Investors looking for a clear and credible climate plan in AlbertaStarts with a commitment to short-term emissions-reduction goals

Op-ed - March 12, 2021 - By Chris Severson-Baker

Published in Edmonton Journal (March 11, 2021)

Oilsands operation and tailings Photo: Pembina Institute

When Alberta’s 2021 budget was released late last month, it included the establishment of a $2-million-a-year ESG Secretariat in the premier’s office. This endeavour will collect and promote the province’s gains on environment, social, and governance performance. The point is to boost Alberta’s position as a solid, safe, and consistently high-scoring opportunity for global investment.

Efforts by the province to promote its industry as ethical and environmentally sound aren’t new. But to date, the real work of assessing and improving industry’s performance on ESG metrics has been the domain of the private sector. The entry of the premier’s office onto the field now gives ESG a special resonance at the highest levels of government. It means it is part of a long-term strategy to prove Alberta’s value to investors. But those investors may notice that what’s missing from the strategy so far is a real commitment to climate policy and planning.

Alberta must invest in tangible advancements

ESG benchmarks are increasingly the tools of the investment trade around the world, informing the moves of banks, funds, and pension plans. Alberta’s oil and gas sector has responded to this new scrutiny, but investor pressure is rising every day. No investment in communications will overcome the fact that Alberta must invest in tangible advancements, framed within a consistent, credible climate plan that standardizes monitoring and measurement.

That starts with a commitment to short-term emissions-reduction goals by 2030, leading to net-zero by 2050. This would align the province with Canada’s goals, and with the stated goals of thousands of national and subnational governments and businesses around the world including, now, the United States.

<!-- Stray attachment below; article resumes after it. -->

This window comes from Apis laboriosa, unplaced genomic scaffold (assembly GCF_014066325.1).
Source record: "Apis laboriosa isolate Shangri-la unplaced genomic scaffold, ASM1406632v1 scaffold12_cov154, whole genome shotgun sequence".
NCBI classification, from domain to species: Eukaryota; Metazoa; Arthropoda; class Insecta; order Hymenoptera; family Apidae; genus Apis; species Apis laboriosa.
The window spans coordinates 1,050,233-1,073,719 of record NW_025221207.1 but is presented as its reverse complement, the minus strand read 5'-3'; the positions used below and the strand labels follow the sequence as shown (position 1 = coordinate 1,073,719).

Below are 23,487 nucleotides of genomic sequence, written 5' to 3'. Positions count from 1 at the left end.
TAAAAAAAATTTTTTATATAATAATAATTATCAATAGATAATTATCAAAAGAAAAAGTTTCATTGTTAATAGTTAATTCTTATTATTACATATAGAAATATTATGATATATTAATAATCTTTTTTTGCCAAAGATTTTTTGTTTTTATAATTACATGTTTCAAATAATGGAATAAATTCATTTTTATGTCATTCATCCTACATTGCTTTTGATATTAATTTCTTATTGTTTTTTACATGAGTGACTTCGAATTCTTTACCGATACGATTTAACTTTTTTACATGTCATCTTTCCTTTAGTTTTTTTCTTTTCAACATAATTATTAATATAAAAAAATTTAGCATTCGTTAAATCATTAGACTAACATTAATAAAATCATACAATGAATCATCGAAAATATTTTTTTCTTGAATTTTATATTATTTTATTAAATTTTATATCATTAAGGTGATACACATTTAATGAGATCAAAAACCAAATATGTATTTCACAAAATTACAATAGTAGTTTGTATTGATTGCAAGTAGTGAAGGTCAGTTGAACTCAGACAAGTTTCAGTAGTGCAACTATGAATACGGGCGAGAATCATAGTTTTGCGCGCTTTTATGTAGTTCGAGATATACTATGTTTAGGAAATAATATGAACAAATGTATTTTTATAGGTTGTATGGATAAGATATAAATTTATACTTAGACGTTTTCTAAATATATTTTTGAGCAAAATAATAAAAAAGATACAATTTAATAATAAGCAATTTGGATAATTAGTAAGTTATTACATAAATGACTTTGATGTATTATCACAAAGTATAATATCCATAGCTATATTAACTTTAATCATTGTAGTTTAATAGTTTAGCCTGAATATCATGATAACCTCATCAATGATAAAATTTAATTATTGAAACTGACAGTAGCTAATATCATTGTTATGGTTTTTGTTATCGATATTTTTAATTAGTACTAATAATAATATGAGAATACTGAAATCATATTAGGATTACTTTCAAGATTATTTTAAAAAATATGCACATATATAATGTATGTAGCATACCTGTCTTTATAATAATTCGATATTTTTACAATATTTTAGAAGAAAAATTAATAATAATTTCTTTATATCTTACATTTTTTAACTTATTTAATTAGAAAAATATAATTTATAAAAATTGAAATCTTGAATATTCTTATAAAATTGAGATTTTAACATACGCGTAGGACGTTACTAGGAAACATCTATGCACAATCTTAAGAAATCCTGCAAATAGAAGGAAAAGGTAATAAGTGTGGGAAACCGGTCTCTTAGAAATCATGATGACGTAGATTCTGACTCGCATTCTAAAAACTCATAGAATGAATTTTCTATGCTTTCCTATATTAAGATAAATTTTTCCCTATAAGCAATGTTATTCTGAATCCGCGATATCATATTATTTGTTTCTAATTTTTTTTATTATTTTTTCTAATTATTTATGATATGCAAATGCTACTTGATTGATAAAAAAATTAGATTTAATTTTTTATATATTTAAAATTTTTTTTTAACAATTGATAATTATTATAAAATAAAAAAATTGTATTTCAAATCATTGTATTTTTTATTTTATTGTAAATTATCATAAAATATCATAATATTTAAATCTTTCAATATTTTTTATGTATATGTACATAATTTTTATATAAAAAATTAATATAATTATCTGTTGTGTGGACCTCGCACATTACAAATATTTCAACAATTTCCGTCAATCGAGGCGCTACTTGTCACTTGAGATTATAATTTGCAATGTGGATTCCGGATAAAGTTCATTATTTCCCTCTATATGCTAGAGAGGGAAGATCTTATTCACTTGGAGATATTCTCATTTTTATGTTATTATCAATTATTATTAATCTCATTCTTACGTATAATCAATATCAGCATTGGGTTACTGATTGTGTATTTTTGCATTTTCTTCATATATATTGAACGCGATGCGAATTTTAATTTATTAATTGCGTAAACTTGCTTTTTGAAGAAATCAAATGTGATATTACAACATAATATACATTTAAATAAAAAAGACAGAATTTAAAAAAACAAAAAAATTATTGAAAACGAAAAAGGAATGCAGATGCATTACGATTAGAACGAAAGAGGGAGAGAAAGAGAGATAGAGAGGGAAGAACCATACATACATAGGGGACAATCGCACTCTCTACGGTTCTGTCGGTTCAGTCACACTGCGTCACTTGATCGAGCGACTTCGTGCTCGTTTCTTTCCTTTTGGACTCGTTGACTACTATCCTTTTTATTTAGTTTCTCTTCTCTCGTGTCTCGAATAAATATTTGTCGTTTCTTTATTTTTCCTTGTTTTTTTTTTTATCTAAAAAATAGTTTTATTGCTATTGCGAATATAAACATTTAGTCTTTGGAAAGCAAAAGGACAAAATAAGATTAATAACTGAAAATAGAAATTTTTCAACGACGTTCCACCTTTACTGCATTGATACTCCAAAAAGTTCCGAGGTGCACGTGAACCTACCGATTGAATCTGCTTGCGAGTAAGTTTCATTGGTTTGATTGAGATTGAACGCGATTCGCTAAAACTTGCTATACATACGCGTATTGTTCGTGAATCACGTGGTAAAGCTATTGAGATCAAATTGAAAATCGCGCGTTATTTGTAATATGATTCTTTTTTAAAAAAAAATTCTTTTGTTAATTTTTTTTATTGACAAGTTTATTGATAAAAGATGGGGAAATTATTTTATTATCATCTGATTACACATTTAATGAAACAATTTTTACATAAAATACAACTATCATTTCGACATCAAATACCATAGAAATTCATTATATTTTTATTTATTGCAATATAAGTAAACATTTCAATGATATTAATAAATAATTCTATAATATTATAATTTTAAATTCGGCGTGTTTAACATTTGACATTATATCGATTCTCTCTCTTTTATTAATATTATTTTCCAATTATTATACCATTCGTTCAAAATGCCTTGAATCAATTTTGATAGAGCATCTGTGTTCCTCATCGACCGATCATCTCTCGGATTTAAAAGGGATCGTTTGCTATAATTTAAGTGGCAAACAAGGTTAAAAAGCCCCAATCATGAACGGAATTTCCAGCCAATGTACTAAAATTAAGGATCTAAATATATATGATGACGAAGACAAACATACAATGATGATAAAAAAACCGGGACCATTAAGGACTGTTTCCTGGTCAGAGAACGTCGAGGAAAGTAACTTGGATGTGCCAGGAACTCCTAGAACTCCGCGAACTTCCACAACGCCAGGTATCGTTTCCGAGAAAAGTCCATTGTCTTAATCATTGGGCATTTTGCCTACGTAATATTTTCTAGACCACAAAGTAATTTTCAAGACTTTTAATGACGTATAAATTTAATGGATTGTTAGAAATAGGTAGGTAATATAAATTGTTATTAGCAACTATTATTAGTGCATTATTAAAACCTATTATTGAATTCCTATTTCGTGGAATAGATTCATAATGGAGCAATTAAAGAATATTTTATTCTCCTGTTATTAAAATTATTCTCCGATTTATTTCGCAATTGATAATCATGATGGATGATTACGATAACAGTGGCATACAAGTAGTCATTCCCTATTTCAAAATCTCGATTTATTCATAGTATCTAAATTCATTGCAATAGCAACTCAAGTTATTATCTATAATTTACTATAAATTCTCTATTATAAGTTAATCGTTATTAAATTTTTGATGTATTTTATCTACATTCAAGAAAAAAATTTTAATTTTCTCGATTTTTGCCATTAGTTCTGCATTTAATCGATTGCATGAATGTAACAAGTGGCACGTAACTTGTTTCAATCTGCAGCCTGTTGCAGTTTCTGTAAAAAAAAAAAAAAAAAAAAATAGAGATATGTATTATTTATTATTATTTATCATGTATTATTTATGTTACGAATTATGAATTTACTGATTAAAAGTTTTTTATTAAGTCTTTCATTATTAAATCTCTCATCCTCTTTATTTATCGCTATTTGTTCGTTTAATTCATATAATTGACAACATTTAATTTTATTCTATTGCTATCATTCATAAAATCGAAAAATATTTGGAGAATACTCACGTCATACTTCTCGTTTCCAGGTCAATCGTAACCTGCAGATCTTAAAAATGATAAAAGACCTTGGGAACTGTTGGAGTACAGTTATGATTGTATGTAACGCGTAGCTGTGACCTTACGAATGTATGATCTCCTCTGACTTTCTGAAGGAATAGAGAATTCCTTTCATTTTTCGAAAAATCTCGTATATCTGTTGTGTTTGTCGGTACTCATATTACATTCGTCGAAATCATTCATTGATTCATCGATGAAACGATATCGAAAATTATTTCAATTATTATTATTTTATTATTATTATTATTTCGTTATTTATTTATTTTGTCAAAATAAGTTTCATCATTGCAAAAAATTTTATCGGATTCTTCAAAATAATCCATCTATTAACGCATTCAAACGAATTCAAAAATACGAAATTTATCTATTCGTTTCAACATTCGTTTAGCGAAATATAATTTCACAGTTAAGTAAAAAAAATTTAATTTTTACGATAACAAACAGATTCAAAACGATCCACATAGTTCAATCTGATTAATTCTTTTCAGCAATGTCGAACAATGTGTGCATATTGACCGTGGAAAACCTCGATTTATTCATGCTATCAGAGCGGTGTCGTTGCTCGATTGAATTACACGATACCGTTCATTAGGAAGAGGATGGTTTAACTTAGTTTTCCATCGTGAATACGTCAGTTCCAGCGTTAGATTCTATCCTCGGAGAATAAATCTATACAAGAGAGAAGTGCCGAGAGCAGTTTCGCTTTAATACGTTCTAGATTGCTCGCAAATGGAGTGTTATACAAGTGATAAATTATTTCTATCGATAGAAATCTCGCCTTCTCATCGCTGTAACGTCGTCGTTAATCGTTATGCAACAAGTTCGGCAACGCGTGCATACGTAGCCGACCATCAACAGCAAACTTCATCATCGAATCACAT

Notwithstanding recent improvements, there’s no escaping that Alberta’s oilsands is still among the most carbon-intensive sources of crude oil in the world. More greenhouse gases are emitted upstream for the average barrel of oilsands oil produced in Canada than an equivalent barrel produced almost anywhere else.

While significant investments have been made — hard work has been done by industry and through initiatives such as the Canadian Oil Sands Industry Association and the Clean Resource Innovation Network — the fact remains that progress has been insufficient. Recent studies show only a 1.9-per-cent to four-per-cent emissions intensity reduction is expected from new technology in the oilsands on a life cycle basis.

Alberta still hasn’t addressed the growing volumes of toxic tailings ponds (volumes have only increased since 2014 and reached 1.3 trillion litres at last update), and we’re still not meaningfully holding industry responsible for cleanup and remediation of thousands of inactive and orphaned wells. Both of these have themselves become a major source of methane pollution, a potent greenhouse gas.

In court, the province is still fighting federal carbon pricing, still opposing the Impact Assessment Act (Bill C-69) and setting itself up to oppose Canada’s clean fuel standard.

A signal that Alberta takes the threat of global warming seriously

A clear and credible climate plan would help address all of these issues. It would send a signal that Alberta takes the threat of global warming seriously and has concrete commitments to change. It would create consistency in policy focused on the common goal of net-zero and create a regulatory environment that would give investors long-term certainty. Oilsands producers in the province are already heading there, but they need policies and programs that help them make the investments necessary.

Recent polling shows that more than two-thirds of Albertans support the goal of net-zero by 2050. A climate plan with short- and long-term targets aligned with North American and global goals would give Albertans something to rally around and convince investors that Alberta has the stable and forward-looking climate policy it needs. We could promote our ESG performance, create investment certainty and jobs, and help the Alberta economy diversify and prosper in a rapidly changing energy system.


Chris Severson-Baker

Chris Severson-Baker is the Alberta regional director at the Pembina Institute, Canada’s leading clean energy think tank.


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